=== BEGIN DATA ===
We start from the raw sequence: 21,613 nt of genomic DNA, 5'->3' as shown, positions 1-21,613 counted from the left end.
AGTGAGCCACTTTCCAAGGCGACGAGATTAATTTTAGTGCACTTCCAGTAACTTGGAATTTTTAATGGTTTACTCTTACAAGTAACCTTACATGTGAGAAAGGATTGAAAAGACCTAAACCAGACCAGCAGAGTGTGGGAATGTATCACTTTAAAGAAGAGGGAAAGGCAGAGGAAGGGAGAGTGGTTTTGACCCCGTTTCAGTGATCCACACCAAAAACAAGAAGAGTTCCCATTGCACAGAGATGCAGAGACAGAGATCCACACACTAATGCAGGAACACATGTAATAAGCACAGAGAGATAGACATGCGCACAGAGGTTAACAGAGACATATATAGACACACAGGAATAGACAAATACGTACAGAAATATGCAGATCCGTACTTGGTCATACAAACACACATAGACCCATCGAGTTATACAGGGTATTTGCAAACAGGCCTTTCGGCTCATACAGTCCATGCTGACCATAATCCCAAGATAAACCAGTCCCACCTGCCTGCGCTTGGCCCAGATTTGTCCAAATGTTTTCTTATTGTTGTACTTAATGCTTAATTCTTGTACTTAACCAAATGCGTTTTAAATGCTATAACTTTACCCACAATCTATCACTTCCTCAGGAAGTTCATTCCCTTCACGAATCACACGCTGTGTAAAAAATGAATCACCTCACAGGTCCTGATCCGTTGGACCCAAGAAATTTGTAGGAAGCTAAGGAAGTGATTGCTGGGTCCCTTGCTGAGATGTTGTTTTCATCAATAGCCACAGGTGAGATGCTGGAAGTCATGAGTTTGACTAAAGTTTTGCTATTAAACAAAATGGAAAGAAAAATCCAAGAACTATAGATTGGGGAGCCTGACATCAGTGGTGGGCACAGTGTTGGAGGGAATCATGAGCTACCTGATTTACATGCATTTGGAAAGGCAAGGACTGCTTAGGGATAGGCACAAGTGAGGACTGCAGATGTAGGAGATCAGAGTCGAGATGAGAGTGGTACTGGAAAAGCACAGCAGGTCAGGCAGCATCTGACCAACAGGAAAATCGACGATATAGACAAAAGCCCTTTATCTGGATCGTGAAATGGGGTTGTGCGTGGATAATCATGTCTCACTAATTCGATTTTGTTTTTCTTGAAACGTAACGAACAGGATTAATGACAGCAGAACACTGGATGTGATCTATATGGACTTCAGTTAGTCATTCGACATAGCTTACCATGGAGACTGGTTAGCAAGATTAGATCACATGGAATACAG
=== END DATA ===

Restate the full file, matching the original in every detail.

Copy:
We start from the raw sequence: 21,613 nt of genomic DNA, 5'->3' as shown, positions 1-21,613 counted from the left end.
AGTGAGCCACTTTCCAAGGCGACGAGATTAATTTTAGTGCACTTCCAGTAACTTGGAATTTTTAATGGTTTACTCTTACAAGTAACCTTACATGTGAGAAAGGATTGAAAAGACCTAAACCAGACCAGCAGAGTGTGGGAATGTATCACTTTAAAGAAGAGGGAAAGGCAGAGGAAGGGAGAGTGGTTTTGACCCCGTTTCAGTGATCCACACCAAAAACAAGAAGAGTTCCCATTGCACAGAGATGCAGAGACAGAGATCCACACACTAATGCAGGAACACATGTAATAAGCACAGAGAGATAGACATGCGCACAGAGGTTAACAGAGACATATATAGACACACAGGAATAGACAAATACGTACAGAAATATGCAGATCCGTACTTGGTCATACAAACACACATAGACCCATCGAGTTATACAGGGTATTTGCAAACAGGCCTTTCGGCTCATACAGTCCATGCTGACCATAATCCCAAGATAAACCAGTCCCACCTGCCTGCGCTTGGCCCAGATTTGTCCAAATGTTTTCTTATTGTTGTACTTAATGCTTAATTCTTGTACTTAACCAAATGCGTTTTAAATGCTATAACTTTACCCACAATCTATCACTTCCTCAGGAAGTTCATTCCCTTCACGAATCACACGCTGTGTAAAAAATGAATCACCTCACAGGTCCTGATCCGTTGGACCCAAGAAATTTGTAGGAAGCTAAGGAAGTGATTGCTGGGTCCCTTGCTGAGATGTTGTTTTCATCAATAGCCACAGGTGAGATGCTGGAAGTCATGAGTTTGACTAAAGTTTTGCTATTAAACAAAATGGAAAGAAAAATCCAAGAACTATAGATTGGGGAGCCTGACATCAGTGGTGGGCACAGTGTTGGAGGGAATCATGAGCTACCTGATTTACATGCATTTGGAAAGGCAAGGACTGCTTAGGGATAGGCACAAGTGAGGACTGCAGATGTAGGAGATCAGAGTCGAGATGAGAGTGGTACTGGAAAAGCACAGCAGGTCAGGCAGCATCTGACCAACAGGAAAATCGACGATATAGACAAAAGCCCTTTATCTGGATCGTGAAATGGGGTTGTGCGTGGATAATCATGTCTCACTAATTCGATTTTGTTTTTCTTGAAACGTAACGAACAGGATTAATGACAGCAGAACACTGGATGTGATCTATATGGACTTCAGTTAGTCATTCGACATAGCTTACCATGGAGACTGGTTAGCAAGATTAGATCACATGGAATACAG